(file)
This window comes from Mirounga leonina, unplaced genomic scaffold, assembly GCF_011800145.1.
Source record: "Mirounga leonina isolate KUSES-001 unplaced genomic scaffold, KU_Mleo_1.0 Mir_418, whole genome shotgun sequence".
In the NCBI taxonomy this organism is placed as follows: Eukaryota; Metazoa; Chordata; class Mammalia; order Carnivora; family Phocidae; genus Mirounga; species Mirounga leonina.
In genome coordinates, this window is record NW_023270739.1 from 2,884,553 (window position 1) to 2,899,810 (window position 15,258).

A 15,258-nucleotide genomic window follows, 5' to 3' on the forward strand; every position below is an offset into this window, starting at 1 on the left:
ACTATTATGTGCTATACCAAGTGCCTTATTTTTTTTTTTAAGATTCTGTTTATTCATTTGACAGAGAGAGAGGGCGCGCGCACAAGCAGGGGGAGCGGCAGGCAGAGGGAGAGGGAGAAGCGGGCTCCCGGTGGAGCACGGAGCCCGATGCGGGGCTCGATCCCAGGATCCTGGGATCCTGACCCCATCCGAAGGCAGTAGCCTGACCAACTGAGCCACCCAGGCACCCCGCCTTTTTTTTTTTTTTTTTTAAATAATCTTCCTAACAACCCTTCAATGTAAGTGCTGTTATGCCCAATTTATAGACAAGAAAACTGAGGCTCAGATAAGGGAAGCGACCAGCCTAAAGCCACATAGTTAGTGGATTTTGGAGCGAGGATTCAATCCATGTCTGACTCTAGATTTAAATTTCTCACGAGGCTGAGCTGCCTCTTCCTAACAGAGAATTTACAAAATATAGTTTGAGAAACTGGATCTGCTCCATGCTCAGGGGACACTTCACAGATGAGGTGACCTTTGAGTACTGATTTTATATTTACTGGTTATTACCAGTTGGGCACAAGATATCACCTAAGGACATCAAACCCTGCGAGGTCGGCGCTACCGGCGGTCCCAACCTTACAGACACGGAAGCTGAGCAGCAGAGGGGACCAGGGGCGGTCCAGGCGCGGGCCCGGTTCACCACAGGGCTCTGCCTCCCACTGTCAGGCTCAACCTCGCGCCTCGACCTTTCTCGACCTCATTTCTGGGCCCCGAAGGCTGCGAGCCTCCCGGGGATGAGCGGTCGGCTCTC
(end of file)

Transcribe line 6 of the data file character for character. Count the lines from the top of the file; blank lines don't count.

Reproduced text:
ACTATTATGTGCTATACCAAGTGCCTTATTTTTTTTTTTAAGATTCTGTTTATTCATTTGACAGAGAGAGAGGGCGCGCGCACAAGCAGGGGGAGCGGCAGGCAGAGGGAGAGGGAGAAGCGGGCTCCCGGTGGAGCACGGAGCCCGATGCGGGGCTCGATCCCAGGATCCTGGGATCCTGACCCCATCCGAAGGCAGTAGCCTGACCAACTGAGCCACCCAGGCACCCCGCCTTTTTTTTTTTTTTTTTTAAATAATCTTCCTAACAACCCTTCAATGTAAGTGCTGTTATGCCCAATTTATAGACAAGAAAACTGAGGCTCAGATAAGGGAAGCGACCAGCCTAAAGCCACATAGTTAGTGGATTTTGGAGCGAGGATTCAATCCATGTCTGACTCTAGATTTAAATTTCTCACGAGGCTGAGCTGCCTCTTCCTAACAGAGAATTTACAAAATATAGTTTGAGAAACTGGATCTGCTCCATGCTCAGGGGACACTTCACAGATGAGGTGACCTTTGAGTACTGATTTTATATTTACTGGTTATTACCAGTTGGGCACAAGATATCACCTAAGGACATCAAACCCTGCGAGGTCGGCGCTACCGGCGGTCCCAACCTTACAGACACGGAAGCTGAGCAGCAGAGGGGACCAGGGGCGGTCCAGGCGCGGGCCCGGTTCACCACAGGGCTCTGCCTCCCACTGTCAGGCTCAACCTCGCGCCTCGACCTTTCTCGACCTCATTTCTGGGCCCCGAAGGCTGCGAGCCTCCCGGGGATGAGCGGTCGGCTCTC